Plotting the Crypto Coin Storage Farm

The recent craze of the Chia cryptocurrency got me excited. Mostly because it uses storage as the determinant for the Proof-of-Work consensus algorithm in a blockchain network. Yes, I am always about storage. 😉

I am not a Bitcoin miner nor am I a Chia coin farmer, and my knowledge and experience in both are very shallow. But I recently became interested in the 2 main activities of Chia – plotting and farming, because they both involved storage. I am writing this blog to find out more and document about my learning experience.

[ NB: This blog does not help you make money. It is just informational from a storage technology perspective. ]

Chia Cryptocurrency

Proof of Space and Time

Bitcoin is based on Proof-of-Work (PoW). In a nutshell, there is a complex mathematical puzzle to be solved. Bitcoin miners compete to solve this puzzle and the process uses high computational processing to solve it. Once solved, the miners are rewarded for their work.

Newer entrants like Filecoin and Chia coin (XCH) use an alternate method which is Proof-of-Space (PoS) to validate and verify the transactions. Instead of miners, Chia coin farmers have to prove to have a legitimate amount of disk and/or memory space to solve a mathematical puzzle, conceptually similar to the one in Bitcoin mining. In the beginning, this was great for folks who have unused disk space that can be “rented” out to store the crypto stuff (Note: I am not familiar with the terminology yet, and I did not want to use the word “crypto tokens” incorrectly). Storj was one of the early vendors that I remember in this space touting this method but I have not followed them for a while. Their business model might have changed.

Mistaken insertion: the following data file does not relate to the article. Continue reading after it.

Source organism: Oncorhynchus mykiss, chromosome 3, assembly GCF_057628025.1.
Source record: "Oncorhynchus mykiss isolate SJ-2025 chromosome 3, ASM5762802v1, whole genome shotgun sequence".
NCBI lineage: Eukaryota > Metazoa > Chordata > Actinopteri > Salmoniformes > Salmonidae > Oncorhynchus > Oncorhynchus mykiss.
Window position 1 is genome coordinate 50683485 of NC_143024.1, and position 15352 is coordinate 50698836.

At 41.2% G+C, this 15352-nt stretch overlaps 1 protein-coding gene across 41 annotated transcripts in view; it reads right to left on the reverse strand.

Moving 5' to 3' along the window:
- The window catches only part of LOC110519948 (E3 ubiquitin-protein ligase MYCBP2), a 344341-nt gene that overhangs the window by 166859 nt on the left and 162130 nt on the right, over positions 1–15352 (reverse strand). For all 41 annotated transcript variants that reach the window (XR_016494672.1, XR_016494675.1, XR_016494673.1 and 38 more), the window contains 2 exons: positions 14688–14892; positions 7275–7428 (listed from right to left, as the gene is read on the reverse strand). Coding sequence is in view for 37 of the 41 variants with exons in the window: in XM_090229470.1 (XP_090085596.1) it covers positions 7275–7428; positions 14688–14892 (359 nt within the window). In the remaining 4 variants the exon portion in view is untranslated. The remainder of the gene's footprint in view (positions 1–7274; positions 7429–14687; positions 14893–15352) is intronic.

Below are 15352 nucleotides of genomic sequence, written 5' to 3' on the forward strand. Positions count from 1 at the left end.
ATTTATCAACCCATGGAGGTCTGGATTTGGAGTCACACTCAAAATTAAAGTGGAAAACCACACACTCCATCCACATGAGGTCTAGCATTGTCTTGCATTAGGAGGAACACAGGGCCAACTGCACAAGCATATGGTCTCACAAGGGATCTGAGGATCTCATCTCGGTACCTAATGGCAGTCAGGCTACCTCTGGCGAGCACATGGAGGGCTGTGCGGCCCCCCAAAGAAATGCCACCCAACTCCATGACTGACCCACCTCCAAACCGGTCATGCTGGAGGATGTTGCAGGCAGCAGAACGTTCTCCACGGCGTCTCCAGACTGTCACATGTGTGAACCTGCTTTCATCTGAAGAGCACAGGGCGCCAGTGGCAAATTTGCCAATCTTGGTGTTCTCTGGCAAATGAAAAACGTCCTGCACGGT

Of course, seeing that Chia coin (XCH) is now worth over USD$1,000.00 in less than 2 months, there is a frenzy of creating plots (digital demarcated storage areas) and disk farms (large capacity digital storage) to grab this new wild, wild west resource. In the pandemonium, we have seen

Chia has now gone even further with introducing the element of Time to Space, combining them to make Proof-of-Space-Time (PoST). Incorporating a time variable called VDF (Verifiable Delay Function) through servers called Timelords, the transactions can be quickly verified to complete the block, and forwarding the sequence of the blockchain.

This combo of the amount of storage capacity (Space) promised to the mathematical puzzle and how long the storage is available (Time) are key for the Chia (and other related cryptocurrency) farmers to earn their rewards. The selected hash function will choose the plots compatible to the challenge to participate in the block chain transactions. According to Chia Network, this PoST blockchain concept is based on a new Nakamoto consensus algorithm using time and space to verify and validate the transactions.

Note: There is a 31-page business whitepaper released by Chia Network on March 17, 2021 that explains their philosophy and technology in more details.


What got me intrigued and excited was really the plotting part. I spent my lazy hours reading and trying to find out more about this plotting function. Here is what I found (so far).

The plots are created by using the downloaded Chia Blockchain software. It runs on Linux, MacOS and Windows. Once installed and after the wallet creation, your computer (now called the node) will synchronize with the proprietary peer-to-peer protocol to the Chia Network, and ready to receive the mathematical puzzle challenges broadcasted in the network.